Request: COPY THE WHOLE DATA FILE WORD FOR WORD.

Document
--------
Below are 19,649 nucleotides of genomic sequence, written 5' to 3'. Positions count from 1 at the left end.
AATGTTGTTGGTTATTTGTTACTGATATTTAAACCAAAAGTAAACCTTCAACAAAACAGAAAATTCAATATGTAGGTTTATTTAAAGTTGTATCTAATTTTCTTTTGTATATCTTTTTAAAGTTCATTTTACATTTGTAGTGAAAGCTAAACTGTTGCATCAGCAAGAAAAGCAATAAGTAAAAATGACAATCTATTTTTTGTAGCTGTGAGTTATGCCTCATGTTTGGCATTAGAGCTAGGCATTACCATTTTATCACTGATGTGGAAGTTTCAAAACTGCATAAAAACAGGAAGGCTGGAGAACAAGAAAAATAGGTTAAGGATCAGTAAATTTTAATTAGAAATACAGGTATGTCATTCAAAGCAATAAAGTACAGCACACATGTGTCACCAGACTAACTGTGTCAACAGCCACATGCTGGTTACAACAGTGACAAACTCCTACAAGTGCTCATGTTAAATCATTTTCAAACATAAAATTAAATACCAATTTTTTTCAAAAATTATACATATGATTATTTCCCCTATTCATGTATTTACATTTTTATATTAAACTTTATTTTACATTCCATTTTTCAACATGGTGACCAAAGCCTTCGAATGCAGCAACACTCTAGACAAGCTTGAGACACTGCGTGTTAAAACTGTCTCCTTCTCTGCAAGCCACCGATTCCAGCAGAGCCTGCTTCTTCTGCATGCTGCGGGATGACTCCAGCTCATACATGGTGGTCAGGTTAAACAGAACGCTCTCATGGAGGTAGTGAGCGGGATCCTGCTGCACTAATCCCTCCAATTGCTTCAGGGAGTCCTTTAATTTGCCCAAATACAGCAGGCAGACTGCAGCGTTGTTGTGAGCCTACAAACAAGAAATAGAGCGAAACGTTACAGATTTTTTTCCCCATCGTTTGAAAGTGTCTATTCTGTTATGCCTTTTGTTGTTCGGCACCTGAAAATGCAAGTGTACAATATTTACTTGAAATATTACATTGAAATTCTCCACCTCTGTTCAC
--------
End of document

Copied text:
Below are 19,649 nucleotides of genomic sequence, written 5' to 3'. Positions count from 1 at the left end.
AATGTTGTTGGTTATTTGTTACTGATATTTAAACCAAAAGTAAACCTTCAACAAAACAGAAAATTCAATATGTAGGTTTATTTAAAGTTGTATCTAATTTTCTTTTGTATATCTTTTTAAAGTTCATTTTACATTTGTAGTGAAAGCTAAACTGTTGCATCAGCAAGAAAAGCAATAAGTAAAAATGACAATCTATTTTTTGTAGCTGTGAGTTATGCCTCATGTTTGGCATTAGAGCTAGGCATTACCATTTTATCACTGATGTGGAAGTTTCAAAACTGCATAAAAACAGGAAGGCTGGAGAACAAGAAAAATAGGTTAAGGATCAGTAAATTTTAATTAGAAATACAGGTATGTCATTCAAAGCAATAAAGTACAGCACACATGTGTCACCAGACTAACTGTGTCAACAGCCACATGCTGGTTACAACAGTGACAAACTCCTACAAGTGCTCATGTTAAATCATTTTCAAACATAAAATTAAATACCAATTTTTTTCAAAAATTATACATATGATTATTTCCCCTATTCATGTATTTACATTTTTATATTAAACTTTATTTTACATTCCATTTTTCAACATGGTGACCAAAGCCTTCGAATGCAGCAACACTCTAGACAAGCTTGAGACACTGCGTGTTAAAACTGTCTCCTTCTCTGCAAGCCACCGATTCCAGCAGAGCCTGCTTCTTCTGCATGCTGCGGGATGACTCCAGCTCATACATGGTGGTCAGGTTAAACAGAACGCTCTCATGGAGGTAGTGAGCGGGATCCTGCTGCACTAATCCCTCCAATTGCTTCAGGGAGTCCTTTAATTTGCCCAAATACAGCAGGCAGACTGCAGCGTTGTTGTGAGCCTACAAACAAGAAATAGAGCGAAACGTTACAGATTTTTTTCCCCATCGTTTGAAAGTGTCTATTCTGTTATGCCTTTTGTTGTTCGGCACCTGAAAATGCAAGTGTACAATATTTACTTGAAATATTACATTGAAATTCTCCACCTCTGTTCAC